With that package unpacked you want to change into the sub-directory with the unpackaged code. At this stage, you need to have a sbuild for Ubuntu 14.04. If you don't have one, it's time to make one now. You want to follow the excellent article on the Debian wiki for this. Many parts are just copy-paste but the final command you need to run is this:

sudo sbuild-createchroot --make-sbuild-tarball=/var/lib/sbuild/trusty-amd64.tar.gz trusty `mktemp -d`

Note that you cannot _just_ run it as there are some new groups you have to add and have available. Go read the article for that.

So with the sbuild ready to build our trusty packages, let's see what we get. Note, that in general, the process involves just those four steps.

  1. sbuild -d trusty
  2. dch # edit the changelog
  3. dpkg-buildpackage -S -sa
  4. dput ppa:zyga/launchpadlib-backports ../*.source.changes
After doing step one you'll see that you have missing build dependencies. Those are python-keyring, lazr.restfulclient, python-oauth and python-wadllib. We need to backport those too!

At this time the process recursively continues. You grab a .dsc file with dget it, and try to sbuild it right there. Luckily, you will find that nothing here has more dependencies and that each of the four packages builds cleanly.

At this time, you want to create a new PPA. Just go to your launchpad profile page and look for the link to create it. The PPA will serve as a buffer for all the packages so that we can finally build the package we are after. Without the PPA we'd have to build a local apt repository which is just mildly more difficult and not needed since we want to share our packages anyway.

With the PPA in place you can now start preparing each package for upload. As a habit I bump the version number and change the target distribution version from wily / unstable to trusty. I also add a changelog entry that explains this is a backport and mentions the name of the PPA. The version number is a bit more tricky. You want your packages to be different from any packages in the Ubuntu archive so that eventual upgrades work okay. The way I do that is to use a (x-).1 version which is always smaller than the corresponding x Ubuntu version. Let's see how this works for each of the packages we have here.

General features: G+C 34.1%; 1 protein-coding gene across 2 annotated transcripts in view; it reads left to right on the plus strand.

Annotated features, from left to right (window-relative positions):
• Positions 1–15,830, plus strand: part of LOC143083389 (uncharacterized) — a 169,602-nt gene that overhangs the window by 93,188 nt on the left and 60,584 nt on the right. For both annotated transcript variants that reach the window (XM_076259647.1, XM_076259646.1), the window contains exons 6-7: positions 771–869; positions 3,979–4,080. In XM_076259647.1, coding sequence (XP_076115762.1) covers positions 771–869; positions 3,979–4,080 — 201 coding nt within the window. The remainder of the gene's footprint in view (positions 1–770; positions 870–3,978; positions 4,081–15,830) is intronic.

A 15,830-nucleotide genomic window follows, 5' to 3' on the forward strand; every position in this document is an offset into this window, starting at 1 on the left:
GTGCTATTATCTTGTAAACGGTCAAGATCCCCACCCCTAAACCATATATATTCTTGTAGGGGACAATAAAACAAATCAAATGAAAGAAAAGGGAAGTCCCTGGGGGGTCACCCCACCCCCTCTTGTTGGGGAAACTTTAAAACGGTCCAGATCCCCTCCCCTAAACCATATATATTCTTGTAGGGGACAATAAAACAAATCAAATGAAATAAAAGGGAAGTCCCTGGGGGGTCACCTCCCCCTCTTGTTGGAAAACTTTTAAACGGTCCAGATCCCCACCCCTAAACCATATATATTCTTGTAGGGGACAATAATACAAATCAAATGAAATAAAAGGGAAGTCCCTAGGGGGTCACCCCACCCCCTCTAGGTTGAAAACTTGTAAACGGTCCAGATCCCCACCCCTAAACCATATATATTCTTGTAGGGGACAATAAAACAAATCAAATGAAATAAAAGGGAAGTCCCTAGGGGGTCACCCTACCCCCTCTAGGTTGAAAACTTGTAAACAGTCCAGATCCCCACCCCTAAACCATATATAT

• lazr.restfulclient has the Debian version 0.13.4-5 which I change to 0.13.4-5ubuntu0.1. This way both Ubuntu can upload 0.13.4-5ubuntu1 and Debian can upload 0.13.4-6 and users will get the correct update, nice.
  • python-keyring has the Ubuntu version 4.0-1ubuntu1 which I change to 4.0-1ubuntu1.1 so that the subsequent 4.0-1ubuntu2 can be uploaded to Ubuntu without any conflicts.
  • python-oauth has the Debian version 1.0.1-4 which I change to 1.0.1-4ubuntu0.1 to let Ubuntu update to -ubuntu1 eventually, if needed.
  • python-wadllib has the Debian version 1.3.2-3 which I change to 1.3.2-3ubuntu0.1 in exactly the same way.
Have a look at an example changelog to get a feel of how this all works together.

Now all the dependencies are ready and I can do the final test build of launchpadlib itself. Since I always test-build everything I will now need to expose access to my PPA so that my sbuild (which knows nothing about it otherwise) can get the missing packages and build everything. This is the magic line that does it:

sbuild -d trusty --chroot-setup-commands='apt-key adv --keyserver --recv-key E62E6AAB' --extra-repository "deb trusty main"

Here, we have two new arguments to sbuild. First, we use --chroot-setup-commands to import the public key that launchpad is using to sign packages in my archive. Note that the key identifier is unique to my PPA (and probably to my launchpad account). You want to check the key listed on the PPA page you got. The second argument --extra-repository just makes our PPA visible to the apt installation inside the chroot so that we can resolve all the dependencies. On more recent versions of Ubuntu you can also use [trusted=yes] suffix but this doesn't work for Ubuntu 14.04.

After all the uploads are done you should wait and see that all the packages are built and published. This is clearly visible in the "package details" link on the PPA. If you see a spinning stopwatch then the package is building. If you see a green cogwheel then the package has built but is not yet published into the PPA (those are separate steps, like make and make install, kind of). When all the packages are ready I copied all the binary packages (without rebuilding) from trusty to utopic, vivid and wily so that anyone can use the PPA. The wily copy is a bit useless but it should let users use the same instructions even if they don't need anything, without getting weird errors they might not understand.

So there you have it. The whole process took around an hour and a half (including writing this blog post). Most of the time was spent waiting on particular test builds and on the launchpad package publisher.

If you have any comments, hints or suggestions please leave them in the commends section below. Thanks.